Stay Cool With an AC Tune Up from Mount Airy Toyota

August 29th, 2018 by

The heat of summer can do a number on your car, and at Mount Airy Toyota we know that higher temperatures outside mean a greater demand for nice, cool air conditioning inside. While every service appointment includes a multi-point inspection, chances are that you will be the one to notice if your AC isn’t working like it should.

The first automotive air conditioning was invented in 1939 and was offered as a factory-installed option in 1940. It took almost 30 years though for air conditioning to really catch on — by 1969 only half of all new cars sold had it. We hope some of the folks in Mount Airy had one of the few cars with air conditioning back in July 1954 when the local weather station off Bluff Road measured the Surry County’s highest temperature on record at 105 degrees. The highest temperature ever recorded in the month of August was 103 degrees in 1930, according to the North Carolina Climate Office.

You may remember air conditioning units once used freon. Researchers found that the refrigerant damaged the ozone, and consequently it was banned from use in all cars made after 1996. However, air conditioning still works essentially the same way by using refrigerant in gaseous and liquid forms to cool the air and remove humidity.

There are three main parts to a typical vehicle’s air conditioning: the compressor, condenser, and evaporator.

Compressor: A belt attached to the engine’s crankshaft drives the compresser, which is a pump. The pump draws in gaseous refrigerant and forces it out to the condenser.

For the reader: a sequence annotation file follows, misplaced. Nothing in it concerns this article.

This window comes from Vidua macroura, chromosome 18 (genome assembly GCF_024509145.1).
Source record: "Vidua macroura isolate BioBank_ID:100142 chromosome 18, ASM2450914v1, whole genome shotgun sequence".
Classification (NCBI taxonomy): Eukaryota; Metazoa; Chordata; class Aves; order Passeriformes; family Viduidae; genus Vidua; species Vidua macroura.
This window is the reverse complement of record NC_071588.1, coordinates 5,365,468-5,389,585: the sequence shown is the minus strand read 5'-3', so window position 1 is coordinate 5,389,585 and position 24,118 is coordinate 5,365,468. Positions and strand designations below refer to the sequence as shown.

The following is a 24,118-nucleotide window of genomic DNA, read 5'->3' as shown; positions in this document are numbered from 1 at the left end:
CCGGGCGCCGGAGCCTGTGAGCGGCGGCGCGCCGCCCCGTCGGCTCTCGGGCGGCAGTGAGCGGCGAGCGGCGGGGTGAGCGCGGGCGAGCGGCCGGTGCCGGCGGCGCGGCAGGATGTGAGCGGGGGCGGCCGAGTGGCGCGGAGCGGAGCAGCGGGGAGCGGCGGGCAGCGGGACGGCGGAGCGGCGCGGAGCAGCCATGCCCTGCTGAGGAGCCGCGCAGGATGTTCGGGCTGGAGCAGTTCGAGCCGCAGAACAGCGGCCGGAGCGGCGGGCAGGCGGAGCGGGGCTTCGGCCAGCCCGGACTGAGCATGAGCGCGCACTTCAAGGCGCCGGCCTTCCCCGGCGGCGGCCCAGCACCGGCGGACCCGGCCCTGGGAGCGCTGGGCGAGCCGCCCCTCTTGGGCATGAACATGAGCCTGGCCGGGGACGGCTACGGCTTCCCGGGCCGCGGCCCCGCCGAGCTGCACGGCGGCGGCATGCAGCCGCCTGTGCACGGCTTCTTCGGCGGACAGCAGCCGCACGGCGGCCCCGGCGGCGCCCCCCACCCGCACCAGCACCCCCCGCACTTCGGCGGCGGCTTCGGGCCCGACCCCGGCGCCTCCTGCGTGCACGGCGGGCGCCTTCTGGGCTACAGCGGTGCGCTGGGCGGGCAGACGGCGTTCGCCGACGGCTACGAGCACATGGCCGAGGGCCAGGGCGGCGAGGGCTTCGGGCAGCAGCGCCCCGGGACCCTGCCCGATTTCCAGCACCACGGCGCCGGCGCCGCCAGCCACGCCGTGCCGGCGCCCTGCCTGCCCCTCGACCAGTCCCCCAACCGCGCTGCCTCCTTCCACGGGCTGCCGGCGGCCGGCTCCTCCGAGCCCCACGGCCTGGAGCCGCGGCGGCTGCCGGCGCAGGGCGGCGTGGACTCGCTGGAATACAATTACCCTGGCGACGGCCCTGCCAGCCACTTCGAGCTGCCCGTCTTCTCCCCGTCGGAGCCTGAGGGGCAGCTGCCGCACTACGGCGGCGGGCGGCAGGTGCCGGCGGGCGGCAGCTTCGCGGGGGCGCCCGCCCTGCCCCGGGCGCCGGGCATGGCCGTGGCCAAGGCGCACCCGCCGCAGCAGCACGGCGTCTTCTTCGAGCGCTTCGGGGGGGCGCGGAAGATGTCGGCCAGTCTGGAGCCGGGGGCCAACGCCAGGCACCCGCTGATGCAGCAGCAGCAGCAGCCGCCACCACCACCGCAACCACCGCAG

Condenser: As the refrigerant moves from the compressor to the condenser it passes through a small reservoir containing desiccants. You’ve probably seen little packets of desiccants in new shoe boxes or purses. The desiccant does the same thing it does in that shoe box or purse — removes moisture. The refrigerant then enters the condenser as a pressurized gas, which creates heat. Air flowing around the twisting tubes of the condenser cools the refrigerant down until it forms a liquid again.

Evaporator: The evaporator is located inside your vehicle’s cabin rather than the engine compartment. Liquid refrigerant enters the evaporator and the heat of the car turns it back into a gas. A fan blows over the evaporator coil, blowing cool air into the car.

Note that hybrid vehicles do not operate quite the same way as traditional vehicles. Those like the hybrid Avalon, Camry, Highlander, Mirai, Prius and RAV4 (yep, there are hybrid versions of the Highlander and RAV4) use an electric compressor that relies on power from car’s high-voltage battery. Never try to work on a hybrid vehicle’s air conditioning without training! (And speaking of the Prius, if you haven’t seen the new 2018 Prius Prime, you really should. It has a 640-mile total driving range and you can charge it at home with a standard outlet.)

While it will take any car some time to cool down after being parked in the hot sun, you should pay attention to whether or not your AC is coming out cold and fast. Do you notice that cold air isn’t coming out of the vents with much force? Is the air not very cold at all?

If you notice one of these problems, schedule a service appointment to have your air conditioning checked. You may also want to take us up on one of our service center coupons which may include discounts on oil changes, batteries, tire rotation, and touch-up paint. You can reach our service department at 336.786.2118 and find us at 508 N. Andy Griffith Pkwy. in Mount Airy, N.C. 


Posted in Service